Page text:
Background: Although β-blockers are routinely prescribed at hospital discharge after myocardial infarction (MI), patients' adherence has been shown to decline substantially over time. We sought to test the hypothesis that a simple, direct-to-patient intervention can improve adherence to β-blocker therapy following MI. Methods: We conducted a cluster randomized controlled trial in 4 geographically dispersed health maintenance organizations testing the hypothesis that a simple direct-to-patient intervention could improve adherence. The study was carried out from June 2004 to March 2005. The primary analyses were based on 836 post-MI patients who were dispensed a β-blocker prescription after discharge. The intervention consisted of 2 mailings 2 months apart describing the importance of β-blocker use. The main outcomes were proportion of days covered with β-blocker therapy and percentage of patients with at least 80% of days covered in the 9 months after the first mailing. Analyses were adjusted for age, sex, total medications dispensed, days between MI and intervention, and intervention site. Results: Over the entire follow-up period, patients in the treatment arm had a mean absolute increase of 4.3% of days covered per month compared with patients in the control arm (a 5.7% relative change from baseline), representing 1.3 extra days (P = .04). Treatment patients were 17% more likely (relative risk, 1.17; 95% confidence interval, 1.02-1.29) to have 80% of days covered. For every 16 patients receiving the intervention, 1 additional patient would become adherent (80% or more days covered per month). Conclusion: A low-cost, easily replicable effort to increase adherence can have a demonstrable impact on β-blocker adherence following MI. Trial Registration: clinicaltrials.gov Identifier: NCT00211172.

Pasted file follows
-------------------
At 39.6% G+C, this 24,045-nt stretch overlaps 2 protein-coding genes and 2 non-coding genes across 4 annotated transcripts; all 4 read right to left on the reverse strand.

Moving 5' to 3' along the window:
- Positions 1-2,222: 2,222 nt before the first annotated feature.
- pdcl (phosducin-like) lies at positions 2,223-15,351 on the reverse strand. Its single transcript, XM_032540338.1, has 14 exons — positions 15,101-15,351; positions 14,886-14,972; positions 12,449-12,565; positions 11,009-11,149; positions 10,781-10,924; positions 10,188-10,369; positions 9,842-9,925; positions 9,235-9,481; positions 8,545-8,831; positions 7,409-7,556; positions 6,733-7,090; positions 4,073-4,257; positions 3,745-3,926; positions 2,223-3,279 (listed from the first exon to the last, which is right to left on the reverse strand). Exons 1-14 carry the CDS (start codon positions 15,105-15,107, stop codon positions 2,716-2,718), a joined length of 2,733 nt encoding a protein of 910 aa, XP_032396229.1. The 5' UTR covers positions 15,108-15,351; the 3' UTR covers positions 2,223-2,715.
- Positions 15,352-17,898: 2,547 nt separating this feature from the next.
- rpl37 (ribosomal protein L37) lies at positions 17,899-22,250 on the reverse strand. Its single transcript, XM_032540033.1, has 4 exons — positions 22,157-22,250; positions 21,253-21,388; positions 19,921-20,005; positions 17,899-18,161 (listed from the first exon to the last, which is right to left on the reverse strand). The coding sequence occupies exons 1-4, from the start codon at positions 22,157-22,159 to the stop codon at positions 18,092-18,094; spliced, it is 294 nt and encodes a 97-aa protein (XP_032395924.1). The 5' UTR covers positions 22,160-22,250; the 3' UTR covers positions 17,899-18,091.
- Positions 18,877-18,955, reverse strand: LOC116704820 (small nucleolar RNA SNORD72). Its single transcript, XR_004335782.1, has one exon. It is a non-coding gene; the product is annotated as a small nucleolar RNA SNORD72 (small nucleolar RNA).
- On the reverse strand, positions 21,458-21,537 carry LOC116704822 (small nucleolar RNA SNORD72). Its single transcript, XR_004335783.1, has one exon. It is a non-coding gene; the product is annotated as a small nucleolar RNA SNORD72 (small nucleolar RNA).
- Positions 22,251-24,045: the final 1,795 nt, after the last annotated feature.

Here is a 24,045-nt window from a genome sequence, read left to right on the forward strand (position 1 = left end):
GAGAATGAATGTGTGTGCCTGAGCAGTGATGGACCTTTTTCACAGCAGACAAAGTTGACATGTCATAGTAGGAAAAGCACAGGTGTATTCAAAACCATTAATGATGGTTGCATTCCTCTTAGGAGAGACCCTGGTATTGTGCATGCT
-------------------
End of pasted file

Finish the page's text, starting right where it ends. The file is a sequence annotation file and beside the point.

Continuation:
ASJC Scopus subject areas
- Internal Medicine